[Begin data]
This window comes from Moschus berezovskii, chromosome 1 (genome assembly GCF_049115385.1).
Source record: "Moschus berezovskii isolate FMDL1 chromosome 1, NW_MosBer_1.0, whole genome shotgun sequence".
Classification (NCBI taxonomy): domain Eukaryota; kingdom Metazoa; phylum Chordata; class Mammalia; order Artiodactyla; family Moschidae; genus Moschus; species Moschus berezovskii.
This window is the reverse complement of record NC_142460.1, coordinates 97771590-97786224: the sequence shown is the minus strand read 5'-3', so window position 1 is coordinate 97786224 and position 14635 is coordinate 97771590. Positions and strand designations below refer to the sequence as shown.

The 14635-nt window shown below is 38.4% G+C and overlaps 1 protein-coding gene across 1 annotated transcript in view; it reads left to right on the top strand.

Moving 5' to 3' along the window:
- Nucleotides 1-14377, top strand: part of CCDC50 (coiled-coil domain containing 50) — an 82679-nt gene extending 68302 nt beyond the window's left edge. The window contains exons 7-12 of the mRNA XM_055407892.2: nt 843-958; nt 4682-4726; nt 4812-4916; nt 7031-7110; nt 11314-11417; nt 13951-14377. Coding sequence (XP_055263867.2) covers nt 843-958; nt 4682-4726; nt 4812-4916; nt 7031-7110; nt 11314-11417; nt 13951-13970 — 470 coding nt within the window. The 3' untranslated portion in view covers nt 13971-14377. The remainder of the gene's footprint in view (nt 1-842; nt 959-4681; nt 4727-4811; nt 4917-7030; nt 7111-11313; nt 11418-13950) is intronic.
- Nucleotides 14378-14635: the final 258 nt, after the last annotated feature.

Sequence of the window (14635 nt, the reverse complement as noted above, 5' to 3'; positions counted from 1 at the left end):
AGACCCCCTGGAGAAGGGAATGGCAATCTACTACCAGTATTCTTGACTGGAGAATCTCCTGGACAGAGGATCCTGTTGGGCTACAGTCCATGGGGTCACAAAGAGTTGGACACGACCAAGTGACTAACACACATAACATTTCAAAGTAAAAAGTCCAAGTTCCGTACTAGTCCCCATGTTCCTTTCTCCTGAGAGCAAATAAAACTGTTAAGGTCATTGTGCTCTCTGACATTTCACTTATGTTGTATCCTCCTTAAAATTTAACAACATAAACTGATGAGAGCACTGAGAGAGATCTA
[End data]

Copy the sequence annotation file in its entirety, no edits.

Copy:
This window comes from Moschus berezovskii, chromosome 1 (genome assembly GCF_049115385.1).
Source record: "Moschus berezovskii isolate FMDL1 chromosome 1, NW_MosBer_1.0, whole genome shotgun sequence".
Classification (NCBI taxonomy): domain Eukaryota; kingdom Metazoa; phylum Chordata; class Mammalia; order Artiodactyla; family Moschidae; genus Moschus; species Moschus berezovskii.
This window is the reverse complement of record NC_142460.1, coordinates 97771590-97786224: the sequence shown is the minus strand read 5'-3', so window position 1 is coordinate 97786224 and position 14635 is coordinate 97771590. Positions and strand designations below refer to the sequence as shown.

The 14635-nt window shown below is 38.4% G+C and overlaps 1 protein-coding gene across 1 annotated transcript in view; it reads left to right on the top strand.

Moving 5' to 3' along the window:
- Nucleotides 1-14377, top strand: part of CCDC50 (coiled-coil domain containing 50) — an 82679-nt gene extending 68302 nt beyond the window's left edge. The window contains exons 7-12 of the mRNA XM_055407892.2: nt 843-958; nt 4682-4726; nt 4812-4916; nt 7031-7110; nt 11314-11417; nt 13951-14377. Coding sequence (XP_055263867.2) covers nt 843-958; nt 4682-4726; nt 4812-4916; nt 7031-7110; nt 11314-11417; nt 13951-13970 — 470 coding nt within the window. The 3' untranslated portion in view covers nt 13971-14377. The remainder of the gene's footprint in view (nt 1-842; nt 959-4681; nt 4727-4811; nt 4917-7030; nt 7111-11313; nt 11418-13950) is intronic.
- Nucleotides 14378-14635: the final 258 nt, after the last annotated feature.

Sequence of the window (14635 nt, the reverse complement as noted above, 5' to 3'; positions counted from 1 at the left end):
AGACCCCCTGGAGAAGGGAATGGCAATCTACTACCAGTATTCTTGACTGGAGAATCTCCTGGACAGAGGATCCTGTTGGGCTACAGTCCATGGGGTCACAAAGAGTTGGACACGACCAAGTGACTAACACACATAACATTTCAAAGTAAAAAGTCCAAGTTCCGTACTAGTCCCCATGTTCCTTTCTCCTGAGAGCAAATAAAACTGTTAAGGTCATTGTGCTCTCTGACATTTCACTTATGTTGTATCCTCCTTAAAATTTAACAACATAAACTGATGAGAGCACTGAGAGAGATCTA